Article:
SFC gears its high-living ways to unsustainable revenue base
The commission points to a slide in levies from market transactions as the reason behind its HK$170.2 million deficit, but it still pays its employees almost three times as much as the average Hong Kong professional.
SFC bleeds red ink as turnover dries up
Business, December 9
Look through the interim report that the Securities and Futures Commission has just put out and you will find a veritable Amazon of statistics.
Did you know, for instance, that in the six months to September 30 the commission issued 268 compliance advice letters, which was up from 230 for the same period last year, or that it received 16 whitewash waiver applications, down from 29 last year? Well, now you know and don’t ask me what a whitewash waiver is.
But the only interesting statistic was tucked into the accounts section without remark. In those six months the SFC ran a deficit on operations of HK$179.2 million, compared with a surplus the previous year of HK$217.2 million.
And when our reporter very properly picked this statistic out of the morass, the SFC’s shills had the gall to say it was the market’s fault because the commission’s revenue comes from a levy on transactions and market turnover was down.
So let’s establish some more facts. As of the last full reporting year the SFC’s employment roll had ballooned to 841 people who were each paid an average of HK$1.3 million that year.
As the first chart shows, this is almost three times as much as the average professional in Hong Kong makes. For the SFC the average includes non-professional staff right down to the tea lady, although perhaps they do not run an office civilised enough to have one.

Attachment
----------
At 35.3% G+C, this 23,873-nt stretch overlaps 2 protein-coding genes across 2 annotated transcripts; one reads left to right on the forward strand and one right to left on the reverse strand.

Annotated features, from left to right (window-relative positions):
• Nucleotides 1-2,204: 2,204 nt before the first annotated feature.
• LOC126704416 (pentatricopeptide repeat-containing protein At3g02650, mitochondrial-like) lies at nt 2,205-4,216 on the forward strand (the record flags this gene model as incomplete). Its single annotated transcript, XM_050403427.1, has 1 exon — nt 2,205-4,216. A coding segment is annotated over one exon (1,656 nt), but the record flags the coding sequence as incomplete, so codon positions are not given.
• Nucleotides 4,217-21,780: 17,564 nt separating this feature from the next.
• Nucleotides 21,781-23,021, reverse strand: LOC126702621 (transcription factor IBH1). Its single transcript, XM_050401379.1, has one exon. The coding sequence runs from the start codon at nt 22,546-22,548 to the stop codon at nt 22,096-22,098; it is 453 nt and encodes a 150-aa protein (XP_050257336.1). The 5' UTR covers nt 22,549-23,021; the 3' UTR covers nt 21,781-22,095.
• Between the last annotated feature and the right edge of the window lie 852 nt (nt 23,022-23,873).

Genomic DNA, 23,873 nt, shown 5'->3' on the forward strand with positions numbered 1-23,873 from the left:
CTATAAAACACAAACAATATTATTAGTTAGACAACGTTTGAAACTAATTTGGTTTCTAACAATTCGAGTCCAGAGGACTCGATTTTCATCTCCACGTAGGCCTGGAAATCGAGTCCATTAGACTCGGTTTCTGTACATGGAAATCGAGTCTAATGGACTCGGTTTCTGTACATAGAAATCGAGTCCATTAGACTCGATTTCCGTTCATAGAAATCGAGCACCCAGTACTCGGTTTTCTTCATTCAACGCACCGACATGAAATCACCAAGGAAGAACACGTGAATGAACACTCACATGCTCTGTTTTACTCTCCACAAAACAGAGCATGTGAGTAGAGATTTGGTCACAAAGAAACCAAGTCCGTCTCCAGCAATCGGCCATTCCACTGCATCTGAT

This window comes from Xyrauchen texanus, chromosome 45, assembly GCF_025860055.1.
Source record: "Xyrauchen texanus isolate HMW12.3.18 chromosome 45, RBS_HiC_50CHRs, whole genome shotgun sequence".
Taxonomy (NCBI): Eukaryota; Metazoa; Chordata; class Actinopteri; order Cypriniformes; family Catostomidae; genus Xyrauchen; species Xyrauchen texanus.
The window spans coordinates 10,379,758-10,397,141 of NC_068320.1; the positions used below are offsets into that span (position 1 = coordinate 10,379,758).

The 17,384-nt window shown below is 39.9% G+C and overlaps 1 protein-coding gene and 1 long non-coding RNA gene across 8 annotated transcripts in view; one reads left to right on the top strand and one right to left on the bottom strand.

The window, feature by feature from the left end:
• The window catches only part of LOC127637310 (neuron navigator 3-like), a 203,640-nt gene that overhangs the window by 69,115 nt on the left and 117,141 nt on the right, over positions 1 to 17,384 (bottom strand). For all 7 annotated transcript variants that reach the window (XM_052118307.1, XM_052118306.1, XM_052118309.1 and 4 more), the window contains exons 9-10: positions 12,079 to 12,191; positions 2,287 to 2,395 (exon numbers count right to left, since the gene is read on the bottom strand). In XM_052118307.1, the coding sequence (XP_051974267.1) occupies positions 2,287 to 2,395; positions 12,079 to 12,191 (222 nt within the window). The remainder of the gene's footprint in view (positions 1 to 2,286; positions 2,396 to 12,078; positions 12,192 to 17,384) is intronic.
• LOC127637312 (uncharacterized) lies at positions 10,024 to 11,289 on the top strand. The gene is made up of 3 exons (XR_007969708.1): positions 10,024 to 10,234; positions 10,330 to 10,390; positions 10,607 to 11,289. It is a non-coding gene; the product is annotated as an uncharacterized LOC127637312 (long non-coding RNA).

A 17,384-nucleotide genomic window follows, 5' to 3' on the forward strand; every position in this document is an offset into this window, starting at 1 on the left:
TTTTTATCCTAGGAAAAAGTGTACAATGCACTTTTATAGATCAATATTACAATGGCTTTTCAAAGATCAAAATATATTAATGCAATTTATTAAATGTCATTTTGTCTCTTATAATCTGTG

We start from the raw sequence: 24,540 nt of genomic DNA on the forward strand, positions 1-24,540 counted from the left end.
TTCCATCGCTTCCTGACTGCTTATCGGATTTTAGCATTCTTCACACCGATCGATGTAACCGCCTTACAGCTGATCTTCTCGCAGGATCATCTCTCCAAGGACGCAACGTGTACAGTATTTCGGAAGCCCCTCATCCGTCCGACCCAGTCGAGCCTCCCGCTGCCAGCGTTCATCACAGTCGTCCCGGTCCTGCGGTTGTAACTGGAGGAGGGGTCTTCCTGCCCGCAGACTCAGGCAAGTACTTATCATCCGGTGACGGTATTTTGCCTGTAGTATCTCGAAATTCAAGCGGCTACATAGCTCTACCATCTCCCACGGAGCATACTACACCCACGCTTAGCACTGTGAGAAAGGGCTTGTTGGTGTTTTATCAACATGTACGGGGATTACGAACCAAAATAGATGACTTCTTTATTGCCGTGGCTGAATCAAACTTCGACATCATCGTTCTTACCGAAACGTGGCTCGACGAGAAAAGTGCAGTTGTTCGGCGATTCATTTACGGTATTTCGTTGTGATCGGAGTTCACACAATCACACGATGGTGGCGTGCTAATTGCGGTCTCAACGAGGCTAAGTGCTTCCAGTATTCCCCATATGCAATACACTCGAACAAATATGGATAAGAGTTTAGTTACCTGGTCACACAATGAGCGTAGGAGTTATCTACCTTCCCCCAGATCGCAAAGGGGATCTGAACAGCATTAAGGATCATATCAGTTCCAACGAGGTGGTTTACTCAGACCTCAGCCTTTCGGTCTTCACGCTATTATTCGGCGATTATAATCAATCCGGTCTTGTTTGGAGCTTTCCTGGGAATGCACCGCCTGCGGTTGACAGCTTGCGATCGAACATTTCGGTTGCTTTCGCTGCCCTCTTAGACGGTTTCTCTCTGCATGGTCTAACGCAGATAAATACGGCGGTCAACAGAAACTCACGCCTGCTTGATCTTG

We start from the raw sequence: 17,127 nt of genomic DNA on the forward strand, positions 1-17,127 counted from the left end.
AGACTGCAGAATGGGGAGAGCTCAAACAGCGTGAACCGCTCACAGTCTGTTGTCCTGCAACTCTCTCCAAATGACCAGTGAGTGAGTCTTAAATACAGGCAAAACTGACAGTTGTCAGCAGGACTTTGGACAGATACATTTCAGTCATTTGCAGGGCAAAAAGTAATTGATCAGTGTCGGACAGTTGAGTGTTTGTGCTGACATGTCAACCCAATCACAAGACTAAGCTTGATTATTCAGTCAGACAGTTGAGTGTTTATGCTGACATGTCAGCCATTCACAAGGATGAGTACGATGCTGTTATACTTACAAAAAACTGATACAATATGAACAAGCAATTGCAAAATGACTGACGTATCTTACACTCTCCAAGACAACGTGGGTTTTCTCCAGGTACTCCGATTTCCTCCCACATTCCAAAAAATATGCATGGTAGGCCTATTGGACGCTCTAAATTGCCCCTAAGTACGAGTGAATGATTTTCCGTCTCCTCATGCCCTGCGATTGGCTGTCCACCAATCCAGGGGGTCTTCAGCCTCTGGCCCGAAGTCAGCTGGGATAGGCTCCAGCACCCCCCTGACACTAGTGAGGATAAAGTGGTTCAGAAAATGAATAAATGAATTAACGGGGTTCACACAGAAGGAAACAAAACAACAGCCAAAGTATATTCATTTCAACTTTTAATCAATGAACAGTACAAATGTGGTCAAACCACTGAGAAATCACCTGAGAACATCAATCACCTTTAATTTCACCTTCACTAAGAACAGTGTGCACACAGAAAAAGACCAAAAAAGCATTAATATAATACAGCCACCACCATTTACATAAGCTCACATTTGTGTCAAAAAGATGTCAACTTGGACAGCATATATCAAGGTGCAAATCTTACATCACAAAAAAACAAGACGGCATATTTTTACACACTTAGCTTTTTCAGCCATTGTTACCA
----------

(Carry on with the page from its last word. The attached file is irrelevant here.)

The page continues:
And the overpayment has not stopped. The interim report now shows total pay rising by 9.5 per cent over the previous interim compared with only a 5.6 per cent increase in staff numbers.
Blaming the market for not generating enough money to fund expenditures gone out of control is certainly a lame excuse. As the second chart shows, last year’s big turnover boom was a flash in the pan. When we last saw anything like it in 2007/08 a financial crash followed.
We are returning to normalcy now, not departing from it. The SFC has geared its high-living ways to an unsustainable revenue base. It convinced the authorities not to make it subject to annual budget requests, as is done with every other arm of government, but grant it its very own revenue stream. And now we see the price of such budget indiscipline.
The regulators will say, of course, that they have a job to do and must do it whatever that job costs.
But, leaving aside that they have problems with the job anyway as their writ runs weak across the border and our market is now mostly comprised of mainland stocks, there is really no limit to the amount of regulation that real crusaders can dream up if they are not put on a budget.
Whatever it costs. That’s how they think. Don’t laugh.